Library, higher education groups call on FCC to adopt net neutrality principles


Jenni Terry

Press Officer

ALA Washington Office

(202) 628-8410

Brandon Butler

ARL Law and Policy Fellow

Association of Research Libraries

(202) 296-2296

For Immediate Release

March 1, 2010

WASHINGTON, D.C. – Eleven library and higher education-related institutions and organizations today sent a letter to Federal Communications Commission (FCC) Chairman Julius Genachowski in support of preserving an open Internet.

The groups assert that the Internet faces major threats as a result of deregulation. Internet Service Providers (ISPs) have strong incentives to degrade certain Internet services, and new technologies increasingly allow them to control Internet traffic without end user knowledge. Simple, flexible policies are necessary to safeguard the open nature of the Internet and to protect the free flow of information and educational content, according to the letter.

The letter’s signatories urge the adoption of Internet (net) neutrality principles including non-discrimination and transparency, while allowing for reasonable practices to manage technical issues such as congestion and spam. These principles would give ISPs simple ground rules, and guarantee that private network operators and end users remain free to use Internet access as they see fit.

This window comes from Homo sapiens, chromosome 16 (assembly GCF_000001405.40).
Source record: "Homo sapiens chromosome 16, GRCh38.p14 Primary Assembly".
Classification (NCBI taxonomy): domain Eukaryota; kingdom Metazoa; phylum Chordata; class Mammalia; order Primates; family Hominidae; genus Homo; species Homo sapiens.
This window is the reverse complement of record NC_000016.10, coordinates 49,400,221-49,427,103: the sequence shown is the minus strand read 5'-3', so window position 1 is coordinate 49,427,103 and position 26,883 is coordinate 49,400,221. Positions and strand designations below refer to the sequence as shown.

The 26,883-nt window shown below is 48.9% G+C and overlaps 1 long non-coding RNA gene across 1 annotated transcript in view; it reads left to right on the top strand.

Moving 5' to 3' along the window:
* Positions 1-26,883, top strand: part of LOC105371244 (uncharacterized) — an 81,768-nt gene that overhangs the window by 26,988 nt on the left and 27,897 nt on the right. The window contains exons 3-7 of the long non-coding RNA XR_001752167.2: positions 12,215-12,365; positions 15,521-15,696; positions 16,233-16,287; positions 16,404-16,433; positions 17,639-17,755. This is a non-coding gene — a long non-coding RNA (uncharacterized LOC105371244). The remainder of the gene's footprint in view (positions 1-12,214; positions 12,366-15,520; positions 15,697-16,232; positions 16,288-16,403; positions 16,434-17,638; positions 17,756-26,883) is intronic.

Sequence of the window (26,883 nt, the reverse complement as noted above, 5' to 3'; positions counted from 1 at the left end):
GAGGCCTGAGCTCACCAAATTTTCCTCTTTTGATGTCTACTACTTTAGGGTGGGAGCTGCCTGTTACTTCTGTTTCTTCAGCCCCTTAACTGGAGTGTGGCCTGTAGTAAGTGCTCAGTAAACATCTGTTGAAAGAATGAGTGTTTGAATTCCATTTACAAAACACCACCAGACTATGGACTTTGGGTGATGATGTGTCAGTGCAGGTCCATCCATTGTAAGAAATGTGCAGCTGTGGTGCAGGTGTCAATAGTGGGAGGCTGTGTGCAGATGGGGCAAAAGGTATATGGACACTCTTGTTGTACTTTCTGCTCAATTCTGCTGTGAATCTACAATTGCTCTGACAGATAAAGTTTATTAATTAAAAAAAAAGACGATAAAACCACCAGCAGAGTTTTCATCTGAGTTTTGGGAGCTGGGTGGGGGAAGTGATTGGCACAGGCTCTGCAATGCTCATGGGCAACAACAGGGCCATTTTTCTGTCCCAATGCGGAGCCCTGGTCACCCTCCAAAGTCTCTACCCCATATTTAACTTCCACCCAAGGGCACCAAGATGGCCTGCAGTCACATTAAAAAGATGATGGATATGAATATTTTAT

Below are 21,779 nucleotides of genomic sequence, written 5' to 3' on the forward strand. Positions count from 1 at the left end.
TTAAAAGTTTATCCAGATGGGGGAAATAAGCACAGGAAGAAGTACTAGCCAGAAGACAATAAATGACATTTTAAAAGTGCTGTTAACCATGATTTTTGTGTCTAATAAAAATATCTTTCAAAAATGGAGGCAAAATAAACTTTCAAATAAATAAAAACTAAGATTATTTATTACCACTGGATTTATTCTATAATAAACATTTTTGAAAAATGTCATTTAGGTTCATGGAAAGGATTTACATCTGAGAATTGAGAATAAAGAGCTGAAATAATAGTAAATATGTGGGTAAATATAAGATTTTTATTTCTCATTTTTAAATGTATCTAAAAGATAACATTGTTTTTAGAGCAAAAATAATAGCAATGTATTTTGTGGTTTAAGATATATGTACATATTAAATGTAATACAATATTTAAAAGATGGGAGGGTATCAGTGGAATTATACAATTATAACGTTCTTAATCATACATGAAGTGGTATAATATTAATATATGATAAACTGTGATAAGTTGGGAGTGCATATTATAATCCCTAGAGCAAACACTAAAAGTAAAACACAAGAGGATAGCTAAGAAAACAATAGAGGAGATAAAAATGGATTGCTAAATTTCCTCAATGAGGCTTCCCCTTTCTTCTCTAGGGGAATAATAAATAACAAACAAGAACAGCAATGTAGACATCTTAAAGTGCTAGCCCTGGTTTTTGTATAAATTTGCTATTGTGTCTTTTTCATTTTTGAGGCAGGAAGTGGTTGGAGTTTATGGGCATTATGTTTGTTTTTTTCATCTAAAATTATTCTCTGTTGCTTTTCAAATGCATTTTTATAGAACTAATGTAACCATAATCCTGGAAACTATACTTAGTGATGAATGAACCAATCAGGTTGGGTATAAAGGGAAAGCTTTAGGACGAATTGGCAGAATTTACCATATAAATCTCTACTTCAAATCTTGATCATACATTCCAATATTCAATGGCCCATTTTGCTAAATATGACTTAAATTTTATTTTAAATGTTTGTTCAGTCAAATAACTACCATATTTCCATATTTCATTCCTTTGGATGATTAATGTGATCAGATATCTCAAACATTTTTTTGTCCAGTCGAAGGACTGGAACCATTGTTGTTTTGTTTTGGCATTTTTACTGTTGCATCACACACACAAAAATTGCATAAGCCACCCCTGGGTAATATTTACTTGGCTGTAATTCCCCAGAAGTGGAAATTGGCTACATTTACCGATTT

The following organizations signed the letter: the American Library Association, Association of Research Libraries, Association for Information Communications Technology Professionals in Higher Education, American Association of Community Colleges, American Council on Education, Association of American Universities, Association of Public and Land-grant Universities, Chief Officers of State Library Agencies, EDUCAUSE, Internet2, National Association of College and University Business Officers.

The letter can be viewed